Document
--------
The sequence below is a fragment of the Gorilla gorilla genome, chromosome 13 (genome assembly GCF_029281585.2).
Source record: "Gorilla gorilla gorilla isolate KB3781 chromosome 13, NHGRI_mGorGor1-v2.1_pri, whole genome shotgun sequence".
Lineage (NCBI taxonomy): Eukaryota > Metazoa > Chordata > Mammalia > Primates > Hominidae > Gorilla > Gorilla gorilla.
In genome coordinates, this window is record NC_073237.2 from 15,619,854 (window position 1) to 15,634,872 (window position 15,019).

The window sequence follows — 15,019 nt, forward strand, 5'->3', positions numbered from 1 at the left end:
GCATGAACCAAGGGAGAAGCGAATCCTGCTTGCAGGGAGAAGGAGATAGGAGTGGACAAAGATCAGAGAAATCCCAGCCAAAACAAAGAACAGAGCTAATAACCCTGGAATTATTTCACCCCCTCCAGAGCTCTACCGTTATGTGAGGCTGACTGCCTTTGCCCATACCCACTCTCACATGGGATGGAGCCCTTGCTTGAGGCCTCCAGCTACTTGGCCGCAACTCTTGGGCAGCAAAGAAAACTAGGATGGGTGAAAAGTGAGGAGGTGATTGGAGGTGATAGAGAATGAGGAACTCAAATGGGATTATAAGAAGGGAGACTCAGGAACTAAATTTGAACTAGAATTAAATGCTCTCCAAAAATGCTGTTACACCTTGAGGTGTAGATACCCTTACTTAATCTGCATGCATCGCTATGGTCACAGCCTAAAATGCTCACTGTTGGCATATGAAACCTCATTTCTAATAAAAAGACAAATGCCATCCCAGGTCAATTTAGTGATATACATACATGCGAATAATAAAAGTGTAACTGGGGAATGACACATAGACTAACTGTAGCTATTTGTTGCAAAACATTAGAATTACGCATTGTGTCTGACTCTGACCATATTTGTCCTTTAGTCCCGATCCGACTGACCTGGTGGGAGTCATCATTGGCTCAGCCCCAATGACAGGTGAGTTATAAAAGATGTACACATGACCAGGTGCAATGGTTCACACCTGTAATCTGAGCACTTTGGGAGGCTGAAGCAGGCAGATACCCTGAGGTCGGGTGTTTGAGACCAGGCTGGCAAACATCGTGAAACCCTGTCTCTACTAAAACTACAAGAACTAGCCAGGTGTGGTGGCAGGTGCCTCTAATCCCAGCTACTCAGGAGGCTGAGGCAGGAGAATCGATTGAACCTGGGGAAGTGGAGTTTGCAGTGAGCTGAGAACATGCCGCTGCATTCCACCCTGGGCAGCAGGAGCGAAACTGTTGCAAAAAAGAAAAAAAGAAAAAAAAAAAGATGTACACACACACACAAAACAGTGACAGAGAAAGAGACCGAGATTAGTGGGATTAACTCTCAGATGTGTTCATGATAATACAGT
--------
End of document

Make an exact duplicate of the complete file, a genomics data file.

The sequence below is a fragment of the Gorilla gorilla genome, chromosome 13 (genome assembly GCF_029281585.2).
Source record: "Gorilla gorilla gorilla isolate KB3781 chromosome 13, NHGRI_mGorGor1-v2.1_pri, whole genome shotgun sequence".
Lineage (NCBI taxonomy): Eukaryota > Metazoa > Chordata > Mammalia > Primates > Hominidae > Gorilla > Gorilla gorilla.
In genome coordinates, this window is record NC_073237.2 from 15,619,854 (window position 1) to 15,634,872 (window position 15,019).

The window sequence follows — 15,019 nt, forward strand, 5'->3', positions numbered from 1 at the left end:
GCATGAACCAAGGGAGAAGCGAATCCTGCTTGCAGGGAGAAGGAGATAGGAGTGGACAAAGATCAGAGAAATCCCAGCCAAAACAAAGAACAGAGCTAATAACCCTGGAATTATTTCACCCCCTCCAGAGCTCTACCGTTATGTGAGGCTGACTGCCTTTGCCCATACCCACTCTCACATGGGATGGAGCCCTTGCTTGAGGCCTCCAGCTACTTGGCCGCAACTCTTGGGCAGCAAAGAAAACTAGGATGGGTGAAAAGTGAGGAGGTGATTGGAGGTGATAGAGAATGAGGAACTCAAATGGGATTATAAGAAGGGAGACTCAGGAACTAAATTTGAACTAGAATTAAATGCTCTCCAAAAATGCTGTTACACCTTGAGGTGTAGATACCCTTACTTAATCTGCATGCATCGCTATGGTCACAGCCTAAAATGCTCACTGTTGGCATATGAAACCTCATTTCTAATAAAAAGACAAATGCCATCCCAGGTCAATTTAGTGATATACATACATGCGAATAATAAAAGTGTAACTGGGGAATGACACATAGACTAACTGTAGCTATTTGTTGCAAAACATTAGAATTACGCATTGTGTCTGACTCTGACCATATTTGTCCTTTAGTCCCGATCCGACTGACCTGGTGGGAGTCATCATTGGCTCAGCCCCAATGACAGGTGAGTTATAAAAGATGTACACATGACCAGGTGCAATGGTTCACACCTGTAATCTGAGCACTTTGGGAGGCTGAAGCAGGCAGATACCCTGAGGTCGGGTGTTTGAGACCAGGCTGGCAAACATCGTGAAACCCTGTCTCTACTAAAACTACAAGAACTAGCCAGGTGTGGTGGCAGGTGCCTCTAATCCCAGCTACTCAGGAGGCTGAGGCAGGAGAATCGATTGAACCTGGGGAAGTGGAGTTTGCAGTGAGCTGAGAACATGCCGCTGCATTCCACCCTGGGCAGCAGGAGCGAAACTGTTGCAAAAAAGAAAAAAAGAAAAAAAAAAAGATGTACACACACACACAAAACAGTGACAGAGAAAGAGACCGAGATTAGTGGGATTAACTCTCAGATGTGTTCATGATAATACAGT